Greetings! From Allen Trout
Representative J. Gip Prather, of Owenton, has put at my disposal an 1846 account book of a general store in Owenton. The store was situated on the present site of the First National Bank, and was run by William Roberts and Joseph T. Roberts, brothers.
Business in Owenton 98 years ago was run straight from the shoulder. The Roberts brothers bought tobacco at $2.75 per hundred pounds, feathers at 25 cents a pound, cured meat at 6 cents a pound, and eggs at 6 cents a dozen. They sold whisky at 38 cents a gallon, sugar at ten cents a pound, and coffee at 12 ½ cents a pound.
Rice was the only staple food they sold, besides coffee, sugar and tea. Condiments were salt, pepper, saleratus [from Latin sal æratus meaning "aerated salt." Widely used in the 19th century for both sodium bicarbonate and potassium bicarbonate], and nutmeg. The only remedies for man and beast were sulphur, alum, copperas, rosin, turpentine, pills, castor oil and vermifuge. This last was a worm medicine.
The account book draws a rigid line between slaves buying for masters, and children buying for parents. Slaves were designated as boys and girls, children as sons and daughters. For example:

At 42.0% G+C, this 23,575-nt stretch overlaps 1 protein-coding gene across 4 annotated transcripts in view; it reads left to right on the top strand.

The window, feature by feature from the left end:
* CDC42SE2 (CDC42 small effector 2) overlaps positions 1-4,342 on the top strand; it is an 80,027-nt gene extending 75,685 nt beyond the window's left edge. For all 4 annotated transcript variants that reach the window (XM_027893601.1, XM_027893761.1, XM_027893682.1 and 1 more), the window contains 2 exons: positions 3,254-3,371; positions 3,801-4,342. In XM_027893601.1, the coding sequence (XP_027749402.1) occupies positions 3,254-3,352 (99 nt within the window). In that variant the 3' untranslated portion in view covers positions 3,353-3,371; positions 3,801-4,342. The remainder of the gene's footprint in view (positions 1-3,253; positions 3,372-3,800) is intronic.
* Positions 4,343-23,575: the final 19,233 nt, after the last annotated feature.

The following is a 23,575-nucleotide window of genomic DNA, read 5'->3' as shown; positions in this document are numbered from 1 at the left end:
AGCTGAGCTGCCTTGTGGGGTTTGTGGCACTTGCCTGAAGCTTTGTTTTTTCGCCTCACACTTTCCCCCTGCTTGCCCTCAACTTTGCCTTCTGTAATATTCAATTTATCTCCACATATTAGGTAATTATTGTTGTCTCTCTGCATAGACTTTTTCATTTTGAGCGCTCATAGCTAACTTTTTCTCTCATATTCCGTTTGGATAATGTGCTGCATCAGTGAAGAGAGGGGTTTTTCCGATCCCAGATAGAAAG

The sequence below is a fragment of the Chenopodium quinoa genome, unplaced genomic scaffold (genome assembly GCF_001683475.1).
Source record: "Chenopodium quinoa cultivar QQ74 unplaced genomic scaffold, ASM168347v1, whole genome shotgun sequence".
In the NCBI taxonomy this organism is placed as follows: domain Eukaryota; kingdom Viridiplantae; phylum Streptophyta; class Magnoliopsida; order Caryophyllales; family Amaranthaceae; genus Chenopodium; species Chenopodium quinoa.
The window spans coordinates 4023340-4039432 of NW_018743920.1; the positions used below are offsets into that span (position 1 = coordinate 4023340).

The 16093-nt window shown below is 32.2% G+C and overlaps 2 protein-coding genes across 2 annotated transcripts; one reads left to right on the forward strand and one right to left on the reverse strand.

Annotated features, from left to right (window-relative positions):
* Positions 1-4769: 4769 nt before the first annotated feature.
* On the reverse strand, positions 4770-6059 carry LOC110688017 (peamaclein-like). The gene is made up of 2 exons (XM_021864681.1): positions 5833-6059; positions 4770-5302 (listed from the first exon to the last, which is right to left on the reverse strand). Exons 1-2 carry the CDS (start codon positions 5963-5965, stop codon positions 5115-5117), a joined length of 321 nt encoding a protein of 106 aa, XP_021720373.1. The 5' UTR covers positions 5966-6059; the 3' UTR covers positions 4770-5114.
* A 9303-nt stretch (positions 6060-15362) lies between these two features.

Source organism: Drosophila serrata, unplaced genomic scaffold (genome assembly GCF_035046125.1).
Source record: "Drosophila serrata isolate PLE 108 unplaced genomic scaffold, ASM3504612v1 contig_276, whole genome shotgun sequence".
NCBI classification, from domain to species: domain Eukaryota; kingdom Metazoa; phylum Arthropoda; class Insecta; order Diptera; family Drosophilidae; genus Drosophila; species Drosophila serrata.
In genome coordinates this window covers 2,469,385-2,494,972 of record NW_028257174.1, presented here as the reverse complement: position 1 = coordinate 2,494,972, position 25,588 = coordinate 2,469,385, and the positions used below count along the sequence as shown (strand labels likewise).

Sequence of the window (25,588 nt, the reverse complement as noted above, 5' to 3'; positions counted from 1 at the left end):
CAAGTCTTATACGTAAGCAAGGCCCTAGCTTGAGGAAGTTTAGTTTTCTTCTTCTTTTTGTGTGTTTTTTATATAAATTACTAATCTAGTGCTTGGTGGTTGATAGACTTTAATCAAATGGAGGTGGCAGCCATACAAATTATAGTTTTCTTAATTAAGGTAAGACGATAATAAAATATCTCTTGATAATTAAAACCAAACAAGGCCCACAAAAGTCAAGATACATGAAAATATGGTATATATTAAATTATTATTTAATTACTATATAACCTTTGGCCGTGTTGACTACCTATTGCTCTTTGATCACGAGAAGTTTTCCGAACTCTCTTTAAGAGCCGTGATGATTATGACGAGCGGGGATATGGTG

On January 1, 1846, Jacob Hessler, per boy, was charged with one-half pound of pepper at 13 cents. The next charge was to George S. Forsee, per son, one loaf of sugar, 50 cents. Four days later, Thomas A. Berryman, per girl, was charged $1 for eight pounds of coffee. The Widow Shannon, per daughter, was charged on March 4 for a fine-tooth comb, 15 cents, and a tuck comb, 17 cents.
Muzzle loading guns accounted for many entries in 1846. On January 3, Farmer Rees bought 4 oz. of gunpowder, one bar of lead, and a box of caps, all for 25 cents.
The year 1846 was before the coal oil era, hence candle illumination was sold in all forms. On January 20, William H. Rice bought four pounds of candles for 50 cents. On January 7, S. A. Green bought six pounds of tallow for 38 cents, and on January 27, James Vallandingham bought a ball of candle wick for 13 cents. That tallow and candle wick were used for pouring candles at home is shown by the April 13 entry against George C. Medlock for one pair of candle molds, 87 cents.
The merchants sold considerable whiskey, but at a loss in half gallon measures. They charged 38 cents a gallon, but invariably charged only 10 cents a quart, and did not bother with pints. They found a ready market for empty barrels. For example, on January 1, 1846, Daniel Chandler bought two yards of red flannel for $1, and a whiskey barrel for 50 cents.
Roberts & Roberts apparently sold at flexible prices. On March 30, they charged William McHatton 50 cents for a chamber pot, but on April 30, they let William Rodgers have one for 37 cents.
Our source for this is an Allen Trout newspaper column that had been photocopied. Trout was a Courier-Journal columnist for many years, and our assumption is that this is where this originated. We have no date.